Silent Resignation: 3 Tips for HR Professionals to Address the Trend of Quiet Quitting in the Workplace

Discover 3 essential tips for HR professionals to address the rising trend of quiet quitting in the workplace. Learn how to create a positive work culture, encourage open communication, and provide growth opportunities to retain top talent. Understand and address the silent resignation phenomenon, improving employee retention, reducing turnover, and creating a more productive and engaged workforce. Stay ahead of the game and tackle the challenges of quiet quitting with expert advice from an HR professional’s perspective.

The trend of “quiet quitting” has caught many HR professionals’ attention these days. Quiet quitting is when employees leave their jobs without prior indicating to their employer or colleagues, along with choosing to stop going above and beyond in the workplace. This phenomenon has become increasingly common as of late, especially since the COVID-19 pandemic. Employees have become more comfortable with remote work and are more likely to feel disconnected from their colleagues and workplace. As an HR professional, it’s important to understand this trend and how to address it. A recent Gallup poll found that “quiet quitters” make up at least 50% of the U.S. workforce and perhaps even more.

Let’s explore three tips for how HR professionals can get a handle on quiet quitting, and act before it’s too late.

1. Create a Positive Work Culture

Creating a positive work culture is key to preventing quiet quitting. A positive work culture incorporates a workplace where employees feel valued, respected, and have a sense of belonging. One way to promote a positive work culture is to encourage employee feedback (and act on their provided suggestions). By providing employees with a platform to voice their opinions, HR can identify areas where improvements can be made and address issues before they lead to employees quitting.

Another way to promote a positive work culture is to foster relationships between employees and management. Building relationships with employees can help HR identify those who may be considering leaving and address their concerns or pain points before deciding. HR can also work with management to ensure that employees have the resources and support they need to succeed in their roles. For example, HR can partner with management to provide training and development opportunities, mentorship programs, and regular feedback to help employees feel confident and supported.

2. Encourage Open Communication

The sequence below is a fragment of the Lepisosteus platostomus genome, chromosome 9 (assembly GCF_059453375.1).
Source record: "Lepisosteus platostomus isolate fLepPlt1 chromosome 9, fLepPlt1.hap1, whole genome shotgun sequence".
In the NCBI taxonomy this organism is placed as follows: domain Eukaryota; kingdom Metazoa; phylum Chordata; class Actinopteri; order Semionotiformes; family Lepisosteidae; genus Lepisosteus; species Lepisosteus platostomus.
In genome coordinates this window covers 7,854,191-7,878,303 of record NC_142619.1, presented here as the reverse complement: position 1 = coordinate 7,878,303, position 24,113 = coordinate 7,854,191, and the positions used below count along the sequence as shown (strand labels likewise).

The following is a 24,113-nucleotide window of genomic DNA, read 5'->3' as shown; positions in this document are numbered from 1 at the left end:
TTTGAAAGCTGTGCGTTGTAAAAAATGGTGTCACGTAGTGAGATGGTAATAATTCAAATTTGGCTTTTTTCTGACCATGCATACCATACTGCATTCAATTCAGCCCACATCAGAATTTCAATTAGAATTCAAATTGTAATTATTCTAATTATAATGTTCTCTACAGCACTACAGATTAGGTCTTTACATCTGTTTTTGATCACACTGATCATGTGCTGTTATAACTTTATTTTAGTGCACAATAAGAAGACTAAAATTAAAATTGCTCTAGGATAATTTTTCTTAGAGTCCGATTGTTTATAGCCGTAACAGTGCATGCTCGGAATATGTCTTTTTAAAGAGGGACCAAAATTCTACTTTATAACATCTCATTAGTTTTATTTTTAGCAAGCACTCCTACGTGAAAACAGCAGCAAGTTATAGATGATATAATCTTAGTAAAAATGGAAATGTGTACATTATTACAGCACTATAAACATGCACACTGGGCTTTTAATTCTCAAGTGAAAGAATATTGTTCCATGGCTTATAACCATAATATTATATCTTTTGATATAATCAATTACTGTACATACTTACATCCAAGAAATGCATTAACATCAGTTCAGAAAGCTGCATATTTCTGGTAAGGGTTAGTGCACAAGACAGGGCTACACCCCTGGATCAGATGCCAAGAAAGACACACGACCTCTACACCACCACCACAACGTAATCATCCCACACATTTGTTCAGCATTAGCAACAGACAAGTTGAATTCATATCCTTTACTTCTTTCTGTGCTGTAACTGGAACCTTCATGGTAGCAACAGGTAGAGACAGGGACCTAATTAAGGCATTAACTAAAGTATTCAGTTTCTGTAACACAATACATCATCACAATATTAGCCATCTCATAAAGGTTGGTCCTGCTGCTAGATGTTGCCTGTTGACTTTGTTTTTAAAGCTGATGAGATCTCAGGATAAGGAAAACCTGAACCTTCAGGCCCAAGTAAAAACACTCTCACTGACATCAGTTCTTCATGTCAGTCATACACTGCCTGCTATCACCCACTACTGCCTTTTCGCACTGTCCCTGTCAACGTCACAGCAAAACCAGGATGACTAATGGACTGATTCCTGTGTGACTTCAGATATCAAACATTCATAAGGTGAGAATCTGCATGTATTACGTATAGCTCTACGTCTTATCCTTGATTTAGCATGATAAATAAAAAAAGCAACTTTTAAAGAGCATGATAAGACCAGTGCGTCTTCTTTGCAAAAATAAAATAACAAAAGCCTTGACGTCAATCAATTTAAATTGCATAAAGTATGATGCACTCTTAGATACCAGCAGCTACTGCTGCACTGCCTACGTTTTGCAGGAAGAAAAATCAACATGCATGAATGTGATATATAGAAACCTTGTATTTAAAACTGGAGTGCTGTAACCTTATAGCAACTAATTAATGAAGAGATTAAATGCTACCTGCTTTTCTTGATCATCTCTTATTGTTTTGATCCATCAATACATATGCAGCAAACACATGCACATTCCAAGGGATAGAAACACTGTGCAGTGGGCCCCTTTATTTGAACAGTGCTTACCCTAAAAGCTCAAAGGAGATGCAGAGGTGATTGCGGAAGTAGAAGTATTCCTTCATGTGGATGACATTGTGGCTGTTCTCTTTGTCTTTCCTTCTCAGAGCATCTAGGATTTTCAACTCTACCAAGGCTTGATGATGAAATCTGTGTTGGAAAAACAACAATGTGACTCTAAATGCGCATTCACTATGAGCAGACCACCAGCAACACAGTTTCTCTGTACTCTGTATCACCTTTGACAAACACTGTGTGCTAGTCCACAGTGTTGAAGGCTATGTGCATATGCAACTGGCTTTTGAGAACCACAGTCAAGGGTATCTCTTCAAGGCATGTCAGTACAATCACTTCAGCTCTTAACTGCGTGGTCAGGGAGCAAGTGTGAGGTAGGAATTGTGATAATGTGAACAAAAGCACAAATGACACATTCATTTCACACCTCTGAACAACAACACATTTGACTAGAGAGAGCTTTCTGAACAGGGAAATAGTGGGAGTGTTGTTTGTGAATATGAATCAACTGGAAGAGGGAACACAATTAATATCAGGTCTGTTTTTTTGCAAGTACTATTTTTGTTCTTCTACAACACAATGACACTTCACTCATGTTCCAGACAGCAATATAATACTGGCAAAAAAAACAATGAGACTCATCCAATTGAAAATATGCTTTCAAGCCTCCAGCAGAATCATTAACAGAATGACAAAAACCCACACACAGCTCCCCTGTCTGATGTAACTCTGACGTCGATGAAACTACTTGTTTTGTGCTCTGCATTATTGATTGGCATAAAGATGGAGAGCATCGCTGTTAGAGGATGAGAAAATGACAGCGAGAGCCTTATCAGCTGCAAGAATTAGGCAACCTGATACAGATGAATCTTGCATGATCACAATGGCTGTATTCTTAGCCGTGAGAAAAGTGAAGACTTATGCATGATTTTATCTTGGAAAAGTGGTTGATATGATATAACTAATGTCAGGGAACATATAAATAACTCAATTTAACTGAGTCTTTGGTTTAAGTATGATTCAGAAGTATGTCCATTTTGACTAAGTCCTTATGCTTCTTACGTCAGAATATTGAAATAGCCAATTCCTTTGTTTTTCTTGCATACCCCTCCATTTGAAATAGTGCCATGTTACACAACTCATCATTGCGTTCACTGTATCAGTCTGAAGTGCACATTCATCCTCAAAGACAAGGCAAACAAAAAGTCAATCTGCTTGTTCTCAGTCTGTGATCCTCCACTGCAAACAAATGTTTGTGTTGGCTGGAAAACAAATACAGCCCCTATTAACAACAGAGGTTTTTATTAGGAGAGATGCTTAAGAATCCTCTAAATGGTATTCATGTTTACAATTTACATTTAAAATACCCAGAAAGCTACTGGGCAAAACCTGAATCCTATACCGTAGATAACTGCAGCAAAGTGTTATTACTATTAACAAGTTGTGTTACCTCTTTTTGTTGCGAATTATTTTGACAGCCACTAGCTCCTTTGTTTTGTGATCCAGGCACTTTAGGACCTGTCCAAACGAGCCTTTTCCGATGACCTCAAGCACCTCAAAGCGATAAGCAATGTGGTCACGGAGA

HR professionals can create an environment where employees feel comfortable discussing their concerns and issues in an open and candid manner. One way to facilitate open communication is to hold regular check-ins with employees to discuss their progress and any problems they may face. These check-ins can be done individually or on a team basis and conducted in person or remotely. These can go a long way towards building positive relationships and gaining much-needed feedback in a candid, safe manner.

HR can also provide anonymous feedback channels for employees who may feel uncomfortable discussing their concerns openly. For example, HR can create an online suggestion box or use an anonymous survey tool to gather employee feedback. This feedback can identify areas where improvements can be made and address any issues before they lead to employees leaving.

3. Provide Opportunities for Growth and Development

Providing opportunities for growth and development is another way to prevent quiet quitting, or address concerns before they get too far. Employees who feel they have reached a dead-end in their careers are more likely to leave their jobs.  Encouraging leaders and employees to hold development discussions and explore interests is key.

 45% of workers would stay at a company longer if it invested in their learning and development


Here is where we assume leaders know how to have these discussions.  Helping leaders feel employed to have growth operations is key.  Providing education and training to help leaders E.N.G.A.G.E. in these types of conversations can pay dividends for employee engagement.


The trend of quiet quitting can be addressed by creating a positive work culture, encouraging open communication, and providing opportunities for growth and development. As an HR professional, it’s essential to understand this trend and take action to prevent employees from leaving without notice. By implementing these tips, HR can improve employee retention, reduce turnover, and create a more engaged and productive workforce.


About the Author: Daniel Norris

Daniel Norris is a Technical Support Engineer for SimplyMerit compensation management software, an industry-leading HR solution by MorganHR, Inc. Daniel has 20 years of IT experience in the realms of tech support, systems administration, management, and web development.